Stephen Covey, a life teacher, coach, writer and a really cool guy, has been a positive example for me for years. I've read his first book, 7 Habits of Highly Effective People, several times, and as a writer, I can particularly see the relevance of habit 7, Sharpen the Saw.
What Covey asks is that we examine our hectic lives and make sure we are making time for renewal, learning, reading and exercise of the mind, body and spirit. When I was teaching the Covey concepts, I found that most people had trouble with this habit. Covey likens it to being "so busy mowing the lawn you forget to put gas in the mower."
In the writing community, we see this a lot. Writers who are so busy blogging, tweeting, Facebooking, networking and pounding out their 1,000 words per day--no matter how they tally it--that they forget to "put gas in the mower."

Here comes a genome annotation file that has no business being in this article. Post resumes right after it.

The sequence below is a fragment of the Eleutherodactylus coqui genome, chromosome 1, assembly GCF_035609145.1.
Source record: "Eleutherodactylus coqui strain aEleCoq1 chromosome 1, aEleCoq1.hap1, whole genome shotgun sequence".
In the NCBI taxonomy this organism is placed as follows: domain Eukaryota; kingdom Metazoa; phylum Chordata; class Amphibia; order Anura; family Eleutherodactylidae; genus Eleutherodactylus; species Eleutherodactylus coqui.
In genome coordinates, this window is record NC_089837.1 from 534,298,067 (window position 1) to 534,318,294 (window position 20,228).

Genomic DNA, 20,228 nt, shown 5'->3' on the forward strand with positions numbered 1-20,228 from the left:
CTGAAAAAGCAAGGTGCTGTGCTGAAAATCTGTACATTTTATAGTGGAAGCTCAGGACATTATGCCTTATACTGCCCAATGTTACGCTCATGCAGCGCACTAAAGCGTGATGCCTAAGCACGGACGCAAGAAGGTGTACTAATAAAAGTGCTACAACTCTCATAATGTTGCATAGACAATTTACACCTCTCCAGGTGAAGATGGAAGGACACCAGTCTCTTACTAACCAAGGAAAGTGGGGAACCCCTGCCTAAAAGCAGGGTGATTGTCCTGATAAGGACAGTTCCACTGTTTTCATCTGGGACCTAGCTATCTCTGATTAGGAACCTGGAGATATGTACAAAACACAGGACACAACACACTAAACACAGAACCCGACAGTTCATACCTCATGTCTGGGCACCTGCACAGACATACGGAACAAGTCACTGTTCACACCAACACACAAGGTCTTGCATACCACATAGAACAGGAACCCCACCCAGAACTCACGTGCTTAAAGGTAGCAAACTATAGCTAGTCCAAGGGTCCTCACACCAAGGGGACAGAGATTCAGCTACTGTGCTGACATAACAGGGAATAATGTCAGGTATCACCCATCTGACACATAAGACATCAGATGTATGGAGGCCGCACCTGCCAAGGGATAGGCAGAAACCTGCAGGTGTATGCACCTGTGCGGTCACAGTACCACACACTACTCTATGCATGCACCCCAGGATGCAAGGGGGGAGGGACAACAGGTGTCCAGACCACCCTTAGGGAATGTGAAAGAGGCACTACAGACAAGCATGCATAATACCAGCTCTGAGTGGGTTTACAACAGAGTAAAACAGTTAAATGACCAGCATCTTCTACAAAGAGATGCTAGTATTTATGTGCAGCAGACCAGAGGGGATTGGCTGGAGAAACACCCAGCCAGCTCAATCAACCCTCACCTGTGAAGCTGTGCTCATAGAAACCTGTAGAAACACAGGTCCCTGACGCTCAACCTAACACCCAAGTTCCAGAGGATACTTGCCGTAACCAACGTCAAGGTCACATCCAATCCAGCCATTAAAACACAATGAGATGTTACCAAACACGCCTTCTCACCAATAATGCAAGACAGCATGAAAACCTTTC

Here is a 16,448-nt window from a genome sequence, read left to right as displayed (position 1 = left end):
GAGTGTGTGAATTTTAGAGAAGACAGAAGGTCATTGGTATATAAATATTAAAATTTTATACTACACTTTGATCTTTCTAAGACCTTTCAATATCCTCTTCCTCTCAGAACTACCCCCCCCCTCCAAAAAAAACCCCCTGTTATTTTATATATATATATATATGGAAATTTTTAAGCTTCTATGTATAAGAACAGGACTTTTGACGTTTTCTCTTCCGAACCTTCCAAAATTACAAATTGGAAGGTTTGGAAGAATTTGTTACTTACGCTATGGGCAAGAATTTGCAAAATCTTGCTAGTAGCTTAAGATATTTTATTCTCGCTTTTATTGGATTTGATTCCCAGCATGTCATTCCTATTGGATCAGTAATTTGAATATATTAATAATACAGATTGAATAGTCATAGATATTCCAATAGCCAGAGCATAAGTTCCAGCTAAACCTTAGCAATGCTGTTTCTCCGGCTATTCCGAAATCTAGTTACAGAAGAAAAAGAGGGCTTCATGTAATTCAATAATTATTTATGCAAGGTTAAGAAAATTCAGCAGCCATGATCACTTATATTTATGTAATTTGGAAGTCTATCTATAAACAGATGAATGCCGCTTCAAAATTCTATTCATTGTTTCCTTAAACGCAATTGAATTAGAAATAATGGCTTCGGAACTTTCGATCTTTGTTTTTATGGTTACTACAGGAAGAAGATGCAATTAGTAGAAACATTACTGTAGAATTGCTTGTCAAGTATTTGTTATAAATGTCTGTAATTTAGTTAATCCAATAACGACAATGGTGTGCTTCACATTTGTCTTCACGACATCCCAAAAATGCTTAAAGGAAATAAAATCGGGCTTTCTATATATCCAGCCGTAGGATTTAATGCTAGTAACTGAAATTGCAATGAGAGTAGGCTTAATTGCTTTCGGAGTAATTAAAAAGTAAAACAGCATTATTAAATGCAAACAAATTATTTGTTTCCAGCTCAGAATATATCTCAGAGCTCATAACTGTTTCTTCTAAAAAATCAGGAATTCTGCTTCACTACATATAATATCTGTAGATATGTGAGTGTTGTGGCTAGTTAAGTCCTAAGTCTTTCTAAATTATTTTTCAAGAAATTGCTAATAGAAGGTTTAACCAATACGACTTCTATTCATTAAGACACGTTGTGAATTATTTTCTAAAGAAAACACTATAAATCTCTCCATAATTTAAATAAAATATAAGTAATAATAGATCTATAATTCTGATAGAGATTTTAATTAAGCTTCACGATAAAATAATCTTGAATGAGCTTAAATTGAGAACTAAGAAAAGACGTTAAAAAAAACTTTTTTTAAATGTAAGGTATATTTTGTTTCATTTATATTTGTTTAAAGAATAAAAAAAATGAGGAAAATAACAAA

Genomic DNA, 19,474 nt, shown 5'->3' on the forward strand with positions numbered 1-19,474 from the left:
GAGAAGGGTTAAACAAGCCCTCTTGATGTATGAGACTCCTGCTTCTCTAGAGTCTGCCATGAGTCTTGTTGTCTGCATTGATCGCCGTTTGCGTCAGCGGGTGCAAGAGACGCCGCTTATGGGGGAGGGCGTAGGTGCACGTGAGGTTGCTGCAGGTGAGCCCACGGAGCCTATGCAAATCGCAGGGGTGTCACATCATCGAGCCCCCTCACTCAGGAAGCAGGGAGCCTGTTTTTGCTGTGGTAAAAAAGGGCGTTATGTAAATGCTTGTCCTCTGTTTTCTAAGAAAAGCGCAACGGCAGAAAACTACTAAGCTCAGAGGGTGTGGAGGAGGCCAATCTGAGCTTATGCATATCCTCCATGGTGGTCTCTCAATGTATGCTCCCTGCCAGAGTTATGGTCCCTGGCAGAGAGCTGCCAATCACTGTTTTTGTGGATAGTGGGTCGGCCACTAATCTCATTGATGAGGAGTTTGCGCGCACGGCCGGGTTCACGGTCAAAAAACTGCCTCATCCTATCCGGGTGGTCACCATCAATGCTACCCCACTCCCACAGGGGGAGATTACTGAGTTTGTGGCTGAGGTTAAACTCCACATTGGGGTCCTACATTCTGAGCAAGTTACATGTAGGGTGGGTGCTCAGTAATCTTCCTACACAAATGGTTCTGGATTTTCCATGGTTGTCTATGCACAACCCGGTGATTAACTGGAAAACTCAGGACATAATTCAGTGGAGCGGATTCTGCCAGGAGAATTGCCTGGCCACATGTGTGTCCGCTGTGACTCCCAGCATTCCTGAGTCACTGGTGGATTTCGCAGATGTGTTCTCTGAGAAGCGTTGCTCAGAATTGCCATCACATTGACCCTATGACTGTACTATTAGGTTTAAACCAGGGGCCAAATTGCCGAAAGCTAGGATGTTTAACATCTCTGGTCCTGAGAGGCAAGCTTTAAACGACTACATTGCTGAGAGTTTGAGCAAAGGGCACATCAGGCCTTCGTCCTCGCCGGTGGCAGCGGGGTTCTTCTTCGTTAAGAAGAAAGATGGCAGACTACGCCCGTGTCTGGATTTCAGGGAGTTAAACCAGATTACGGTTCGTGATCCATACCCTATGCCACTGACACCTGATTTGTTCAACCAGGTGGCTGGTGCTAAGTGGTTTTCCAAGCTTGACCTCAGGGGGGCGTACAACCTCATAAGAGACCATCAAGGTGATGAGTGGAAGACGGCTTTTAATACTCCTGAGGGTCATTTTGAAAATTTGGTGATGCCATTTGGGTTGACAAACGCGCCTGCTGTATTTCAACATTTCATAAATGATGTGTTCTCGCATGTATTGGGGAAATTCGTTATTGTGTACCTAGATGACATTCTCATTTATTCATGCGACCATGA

I try to incorporate different forms of art into my life in hopes it will nurture my creative writing. The Writer's Brush by Donald Friedman examines how writers practice the visual arts. It's an amazing book, and if you admire the writing of Vonnegut, Kipling, Bronte and the like, I predict you'll be spellbound by their visual art. Imagine developing your entire creative potential-- pumping gas into your creative engine-- by drawing, painting or sculpting.
What perspective would you gain about your story? About your writing? About your life?